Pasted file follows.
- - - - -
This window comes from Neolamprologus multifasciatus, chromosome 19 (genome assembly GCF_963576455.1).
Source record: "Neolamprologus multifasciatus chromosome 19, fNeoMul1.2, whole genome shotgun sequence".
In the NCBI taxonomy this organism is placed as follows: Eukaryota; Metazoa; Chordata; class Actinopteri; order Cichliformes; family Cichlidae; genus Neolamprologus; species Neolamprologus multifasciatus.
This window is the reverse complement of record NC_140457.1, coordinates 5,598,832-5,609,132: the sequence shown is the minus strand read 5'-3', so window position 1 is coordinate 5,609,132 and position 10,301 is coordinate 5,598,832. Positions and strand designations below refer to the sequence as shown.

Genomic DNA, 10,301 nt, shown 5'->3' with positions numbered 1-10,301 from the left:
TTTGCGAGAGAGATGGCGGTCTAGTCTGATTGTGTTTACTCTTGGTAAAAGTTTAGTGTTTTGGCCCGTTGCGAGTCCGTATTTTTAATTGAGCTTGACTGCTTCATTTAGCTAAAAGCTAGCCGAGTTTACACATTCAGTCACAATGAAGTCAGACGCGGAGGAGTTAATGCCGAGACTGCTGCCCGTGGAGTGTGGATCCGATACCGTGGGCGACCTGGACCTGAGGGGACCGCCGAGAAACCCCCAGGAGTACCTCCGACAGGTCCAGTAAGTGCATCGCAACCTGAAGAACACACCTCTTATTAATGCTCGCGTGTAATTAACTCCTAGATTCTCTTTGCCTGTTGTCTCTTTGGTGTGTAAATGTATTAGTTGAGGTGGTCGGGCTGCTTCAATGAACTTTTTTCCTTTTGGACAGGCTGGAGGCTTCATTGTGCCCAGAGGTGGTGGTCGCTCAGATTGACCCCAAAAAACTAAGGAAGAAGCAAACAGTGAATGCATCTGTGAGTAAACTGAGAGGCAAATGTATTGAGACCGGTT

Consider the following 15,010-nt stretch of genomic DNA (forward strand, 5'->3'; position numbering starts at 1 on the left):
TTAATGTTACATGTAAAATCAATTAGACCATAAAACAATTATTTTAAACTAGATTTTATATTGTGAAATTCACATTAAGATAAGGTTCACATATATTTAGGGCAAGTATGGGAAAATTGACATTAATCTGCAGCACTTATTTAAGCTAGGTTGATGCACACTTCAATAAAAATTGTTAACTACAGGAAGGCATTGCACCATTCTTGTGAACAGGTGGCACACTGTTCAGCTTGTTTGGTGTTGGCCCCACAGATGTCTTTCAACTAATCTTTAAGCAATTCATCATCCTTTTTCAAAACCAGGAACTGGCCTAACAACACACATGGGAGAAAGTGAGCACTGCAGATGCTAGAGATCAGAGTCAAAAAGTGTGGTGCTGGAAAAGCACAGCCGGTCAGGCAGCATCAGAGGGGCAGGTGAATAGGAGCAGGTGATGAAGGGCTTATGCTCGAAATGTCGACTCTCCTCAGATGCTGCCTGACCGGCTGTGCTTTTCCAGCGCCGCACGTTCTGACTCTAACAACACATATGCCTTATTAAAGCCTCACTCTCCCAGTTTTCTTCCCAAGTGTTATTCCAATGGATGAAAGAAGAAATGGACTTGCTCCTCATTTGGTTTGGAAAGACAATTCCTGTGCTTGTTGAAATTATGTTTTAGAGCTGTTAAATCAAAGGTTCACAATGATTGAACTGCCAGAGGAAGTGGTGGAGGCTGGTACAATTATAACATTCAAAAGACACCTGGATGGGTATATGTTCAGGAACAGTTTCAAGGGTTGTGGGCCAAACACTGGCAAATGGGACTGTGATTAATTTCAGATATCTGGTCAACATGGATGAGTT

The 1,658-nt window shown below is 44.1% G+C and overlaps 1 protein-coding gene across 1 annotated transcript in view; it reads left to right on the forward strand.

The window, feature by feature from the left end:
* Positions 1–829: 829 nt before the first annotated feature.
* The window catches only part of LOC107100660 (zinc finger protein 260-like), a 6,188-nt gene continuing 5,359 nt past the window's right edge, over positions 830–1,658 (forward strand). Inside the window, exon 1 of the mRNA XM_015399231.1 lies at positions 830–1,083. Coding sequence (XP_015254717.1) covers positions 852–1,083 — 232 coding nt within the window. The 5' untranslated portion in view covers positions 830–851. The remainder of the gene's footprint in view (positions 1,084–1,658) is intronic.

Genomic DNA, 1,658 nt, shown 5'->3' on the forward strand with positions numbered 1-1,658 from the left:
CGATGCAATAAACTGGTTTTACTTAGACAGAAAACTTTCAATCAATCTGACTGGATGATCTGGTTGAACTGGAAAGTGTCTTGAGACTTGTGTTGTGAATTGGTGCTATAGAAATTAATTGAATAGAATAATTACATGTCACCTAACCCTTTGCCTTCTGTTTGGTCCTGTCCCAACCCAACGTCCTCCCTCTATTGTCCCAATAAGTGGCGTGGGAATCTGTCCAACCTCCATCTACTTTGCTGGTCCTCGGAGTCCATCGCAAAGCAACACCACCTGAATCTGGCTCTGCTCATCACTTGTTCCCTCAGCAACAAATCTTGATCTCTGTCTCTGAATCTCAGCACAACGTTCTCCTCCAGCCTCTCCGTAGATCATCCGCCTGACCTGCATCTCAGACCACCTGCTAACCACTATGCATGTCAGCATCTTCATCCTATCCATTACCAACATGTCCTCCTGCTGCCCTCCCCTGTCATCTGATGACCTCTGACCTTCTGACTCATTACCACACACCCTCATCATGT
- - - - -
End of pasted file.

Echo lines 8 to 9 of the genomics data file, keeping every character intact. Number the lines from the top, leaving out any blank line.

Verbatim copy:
TTAATGTTACATGTAAAATCAATTAGACCATAAAACAATTATTTTAAACTAGATTTTATATTGTGAAATTCACATTAAGATAAGGTTCACATATATTTAGGGCAAGTATGGGAAAATTGACATTAATCTGCAGCACTTATTTAAGCTAGGTTGATGCACACTTCAATAAAAATTGTTAACTACAGGAAGGCATTGCACCATTCTTGTGAACAGGTGGCACACTGTTCAGCTTGTTTGGTGTTGGCCCCACAGATGTCTTTCAACTAATCTTTAAGCAATTCATCATCCTTTTTCAAAACCAGGAACTGGCCTAACAACACACATGGGAGAAAGTGAGCACTGCAGATGCTAGAGATCAGAGTCAAAAAGTGTGGTGCTGGAAAAGCACAGCCGGTCAGGCAGCATCAGAGGGGCAGGTGAATAGGAGCAGGTGATGAAGGGCTTATGCTCGAAATGTCGACTCTCCTCAGATGCTGCCTGACCGGCTGTGCTTTTCCAGCGCCGCACGTTCTGACTCTAACAACACATATGCCTTATTAAAGCCTCACTCTCCCAGTTTTCTTCCCAAGTGTTATTCCAATGGATGAAAGAAGAAATGGACTTGCTCCTCATTTGGTTTGGAAAGACAATTCCTGTGCTTGTTGAAATTATGTTTTAGAGCTGTTAAATCAAAGGTTCACAATGATTGAACTGCCAGAGGAAGTGGTGGAGGCTGGTACAATTATAACATTCAAAAGACACCTGGATGGGTATATGTTCAGGAACAGTTTCAAGGGTTGTGGGCCAAACACTGGCAAATGGGACTGTGATTAATTTCAGATATCTGGTCAACATGGATGAGTT

The 1,658-nt window shown below is 44.1% G+C and overlaps 1 protein-coding gene across 1 annotated transcript in view; it reads left to right on the forward strand.